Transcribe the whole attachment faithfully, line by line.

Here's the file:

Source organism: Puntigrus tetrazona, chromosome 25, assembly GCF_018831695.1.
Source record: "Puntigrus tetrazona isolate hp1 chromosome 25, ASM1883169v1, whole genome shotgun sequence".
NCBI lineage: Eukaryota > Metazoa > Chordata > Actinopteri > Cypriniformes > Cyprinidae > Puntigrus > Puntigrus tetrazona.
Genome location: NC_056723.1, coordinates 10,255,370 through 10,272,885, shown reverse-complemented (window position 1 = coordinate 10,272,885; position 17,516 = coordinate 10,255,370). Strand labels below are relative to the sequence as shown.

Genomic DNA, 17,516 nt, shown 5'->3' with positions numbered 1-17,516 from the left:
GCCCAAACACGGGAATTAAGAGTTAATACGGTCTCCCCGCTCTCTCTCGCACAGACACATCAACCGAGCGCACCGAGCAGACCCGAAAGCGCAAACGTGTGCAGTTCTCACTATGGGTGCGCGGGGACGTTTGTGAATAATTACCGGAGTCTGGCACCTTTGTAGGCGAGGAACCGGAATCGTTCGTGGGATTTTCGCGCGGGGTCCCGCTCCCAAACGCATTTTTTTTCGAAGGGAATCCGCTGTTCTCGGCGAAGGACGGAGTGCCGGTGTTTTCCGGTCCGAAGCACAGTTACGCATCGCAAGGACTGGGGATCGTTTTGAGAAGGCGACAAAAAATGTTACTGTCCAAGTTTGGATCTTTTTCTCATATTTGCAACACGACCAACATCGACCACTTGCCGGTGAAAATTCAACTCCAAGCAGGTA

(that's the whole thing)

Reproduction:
Source organism: Puntigrus tetrazona, chromosome 25, assembly GCF_018831695.1.
Source record: "Puntigrus tetrazona isolate hp1 chromosome 25, ASM1883169v1, whole genome shotgun sequence".
NCBI lineage: Eukaryota > Metazoa > Chordata > Actinopteri > Cypriniformes > Cyprinidae > Puntigrus > Puntigrus tetrazona.
Genome location: NC_056723.1, coordinates 10,255,370 through 10,272,885, shown reverse-complemented (window position 1 = coordinate 10,272,885; position 17,516 = coordinate 10,255,370). Strand labels below are relative to the sequence as shown.

Genomic DNA, 17,516 nt, shown 5'->3' with positions numbered 1-17,516 from the left:
GCCCAAACACGGGAATTAAGAGTTAATACGGTCTCCCCGCTCTCTCTCGCACAGACACATCAACCGAGCGCACCGAGCAGACCCGAAAGCGCAAACGTGTGCAGTTCTCACTATGGGTGCGCGGGGACGTTTGTGAATAATTACCGGAGTCTGGCACCTTTGTAGGCGAGGAACCGGAATCGTTCGTGGGATTTTCGCGCGGGGTCCCGCTCCCAAACGCATTTTTTTTCGAAGGGAATCCGCTGTTCTCGGCGAAGGACGGAGTGCCGGTGTTTTCCGGTCCGAAGCACAGTTACGCATCGCAAGGACTGGGGATCGTTTTGAGAAGGCGACAAAAAATGTTACTGTCCAAGTTTGGATCTTTTTCTCATATTTGCAACACGACCAACATCGACCACTTGCCGGTGAAAATTCAACTCCAAGCAGGTA